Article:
He often went hungry, eating only roots and berries.  Although he suffered many hardships, Patrick never lost hope.  “God kept directing my path,” he said.  “I feared nothing.”

Michael Garland’s illustrations are bold and very crisp and colorful.  Very detailed and beautiful.  This is another well done saint book by Tompert.

The next book we read, is one by Margaret Hodges. You can click on the tag of this post to find other books by her that I’ve have reviewed.   She has a great gift for storytelling and legends.  Saint Patrick and the Peddler is no exception.  However, I caution that by the author’s own admission, she was not so much after getting to the truth of the legend.  Rather, she blended several legends in different areas of Ireland and came up with this story.  Nonetheless, if you’re not after the cold hard facts, which likely wouldn’t be your purpose in reading a St. Patrick book to your kids anyway, this makes for a great story.

Hodges tells of a poor but generous peddler who lived around the time of the potato famine.  He is visited by St. Patrick through his dreams who tells him to go all the way to a bridge in Dublin for some good news.  When he gets there, it’s still not clear to him why he’s there, but he finds out when he returns home.  It’s a lovely story to illustrate how God’s directions sometimes don’t make sense to us but become perfectly clear and utterly perfect if we allow ourselves to follow them.  Hodges has some great lines in here that just make you feel like someone is sitting with you telling the story.

On and on he went, mile after mile, farther than he had ever gone in his life, and then farther.  Don not ask me how he did it, but at long last he came to Dublin and saw the River Liffey, its dark shining water flowing over golden sand.

The other gem of this book is the illustrations, which are paintings by Paul Brett Johnson.  There are two page spreads that are captivating.  From the river scene with the stone bridge, to the town scene with the cobblestone road and carriages, he’s very talented.

This one will definitely be on our list of books to buy for our own home library.

The last book we read is definitely my least favorite, but an ok story overall.  Sheila MacGill-Callahan has written a Patrick book which is based on the legend of Patrick banishing all the snakes from Ireland.  The Last Snake in Ireland:  A Story about St. Patrick is a lighthearted story, obviously not meant to be an inspiring story.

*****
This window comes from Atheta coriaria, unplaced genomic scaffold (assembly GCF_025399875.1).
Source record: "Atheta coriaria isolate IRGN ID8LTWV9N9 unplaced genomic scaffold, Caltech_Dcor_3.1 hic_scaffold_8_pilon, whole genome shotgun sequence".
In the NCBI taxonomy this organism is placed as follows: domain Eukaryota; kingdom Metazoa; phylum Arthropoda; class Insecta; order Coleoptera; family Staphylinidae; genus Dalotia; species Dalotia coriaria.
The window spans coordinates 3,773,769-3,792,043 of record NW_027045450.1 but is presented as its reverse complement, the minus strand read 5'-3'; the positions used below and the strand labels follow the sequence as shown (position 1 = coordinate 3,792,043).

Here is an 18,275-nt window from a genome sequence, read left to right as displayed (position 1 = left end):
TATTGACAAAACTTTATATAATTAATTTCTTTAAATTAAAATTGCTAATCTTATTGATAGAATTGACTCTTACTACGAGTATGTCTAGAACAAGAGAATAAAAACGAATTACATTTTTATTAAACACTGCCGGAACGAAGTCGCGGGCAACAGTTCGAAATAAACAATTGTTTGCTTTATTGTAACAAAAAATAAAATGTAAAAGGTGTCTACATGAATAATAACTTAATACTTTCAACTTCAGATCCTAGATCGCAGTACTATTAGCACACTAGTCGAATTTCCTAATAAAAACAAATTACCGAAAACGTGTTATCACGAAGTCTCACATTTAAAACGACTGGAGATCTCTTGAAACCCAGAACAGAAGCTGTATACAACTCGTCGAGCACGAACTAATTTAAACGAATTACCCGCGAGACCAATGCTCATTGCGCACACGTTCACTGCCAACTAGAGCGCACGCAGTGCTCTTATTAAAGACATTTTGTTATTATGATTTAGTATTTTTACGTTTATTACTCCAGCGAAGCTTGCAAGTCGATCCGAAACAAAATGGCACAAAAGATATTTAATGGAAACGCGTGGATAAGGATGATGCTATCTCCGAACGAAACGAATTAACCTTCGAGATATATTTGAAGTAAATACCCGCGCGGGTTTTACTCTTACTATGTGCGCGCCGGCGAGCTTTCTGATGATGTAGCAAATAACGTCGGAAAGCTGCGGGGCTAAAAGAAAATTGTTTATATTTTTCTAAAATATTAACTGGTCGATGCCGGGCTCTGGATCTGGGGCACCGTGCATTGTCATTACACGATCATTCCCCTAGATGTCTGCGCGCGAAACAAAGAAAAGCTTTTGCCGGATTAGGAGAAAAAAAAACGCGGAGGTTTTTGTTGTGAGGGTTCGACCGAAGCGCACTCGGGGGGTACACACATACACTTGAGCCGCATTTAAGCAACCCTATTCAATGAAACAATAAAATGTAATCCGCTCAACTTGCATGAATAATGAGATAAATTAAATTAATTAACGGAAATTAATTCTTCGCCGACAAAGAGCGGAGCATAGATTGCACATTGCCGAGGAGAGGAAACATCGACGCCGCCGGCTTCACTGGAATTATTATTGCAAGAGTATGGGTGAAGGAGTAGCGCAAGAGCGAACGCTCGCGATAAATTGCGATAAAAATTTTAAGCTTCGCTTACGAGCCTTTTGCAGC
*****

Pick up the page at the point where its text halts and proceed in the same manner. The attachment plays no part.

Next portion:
It portrays Patrick as more of a revengeful, prideful bafoon than a spiritual bishop who just wanted to spread God’s love.

The Patrick in this story is irritated by the one last snake that refuses to leave, so he comes up with an idea that is sure to trick the snake.  But the idea backfires many times over.  Finally Patrick thinks he has been successful, he waits many years and checks to see how the snake is getting along in the Loch Ness.  He finds that the snake has grown to an enormous size and is now called the Loch Ness Monster.  It’s an interesting melding of legends but not a particularly effective way to learn more about or be inspired by the faith of a saint.

I hope from these books, you can find something to read to observe St. Patrick’s day this week.  If you have a favorite Patrick book not mentioned here, I’d love to hear about it!

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I previously reviewed a book about the legend of the candy cane. The gist of it is that book had a good idea but the storytelling was lacking.  Well, I found a better option for those wanting to learn about the legend of the candy cane.  This one is creative, weaves a story around one candymaker who developed the candy as a way to teach his granddaughter and other children about the true meaning of Christmas.

David and Helen Haidle have a beautiful story called The Candymaker’s Gift. 

The book tells about the candymaker’s desire to teach the children in his life about Jesus, the real reason for celebrating Christmas.  He creates a new candy, and each step of the process reminds him of some characteristic of Jesus.  Then his granddaughter, Katie, has the idea to add the red stripes to make it pretty, but the candymaker says it reminds him of Jesus’ suffering.

In my opinion, the book goes on too long, with the two characters talking about how they helped each other, something about the flow of the story was off.  But overall, it was a great story and lovely illustrations.

The book also includes ideas of how to incorporate the candy cane theme into Christmas celebrations and a summary of the meaning of the candy cane with relevant scriptures to read.

My kids enjoyed listening to this one with a cup of hot chocolate and candy canes!

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Today the church celebrates the feast of the Epiphany.  Traditionally on January 6, but often moved to the preceding sunday.  Here are some wonderful stories to enhance your children’s observance of this day.

Gennady Spirin has a stunning but simple book entitled We Three Kings. It is quite simply, the words to the carol of the same name.  Each page has just a line or so from the carol, but the pictures are amazingly detailed and colorful.

Another book that would be appropriate for Epiphany is The Last Straw.  You can read my previous review of that one, here.

And of course, my personal favorite would be Tomie DePaola‘s version of the Epiphany story.

“Like a flame of fire that star pointed out God, the King of Kings.

The Story of the Three Wise Kings is a traditional story, pulling on the account in Matthew’s gospel, as well as traditions about the names and attributes of the kings.  I’m definitely a huge fan of DePaola’s style of storytelling and illustrating.